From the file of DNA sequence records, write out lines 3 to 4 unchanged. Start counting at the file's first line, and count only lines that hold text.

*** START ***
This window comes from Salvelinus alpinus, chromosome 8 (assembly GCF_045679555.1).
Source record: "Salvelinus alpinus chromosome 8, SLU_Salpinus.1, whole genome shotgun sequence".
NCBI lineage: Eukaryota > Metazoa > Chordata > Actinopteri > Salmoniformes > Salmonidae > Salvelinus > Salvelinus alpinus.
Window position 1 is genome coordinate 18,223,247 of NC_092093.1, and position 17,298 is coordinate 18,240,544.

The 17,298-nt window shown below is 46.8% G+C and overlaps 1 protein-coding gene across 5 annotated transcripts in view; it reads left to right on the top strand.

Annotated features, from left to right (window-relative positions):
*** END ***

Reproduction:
NCBI lineage: Eukaryota > Metazoa > Chordata > Actinopteri > Salmoniformes > Salmonidae > Salvelinus > Salvelinus alpinus.
Window position 1 is genome coordinate 18,223,247 of NC_092093.1, and position 17,298 is coordinate 18,240,544.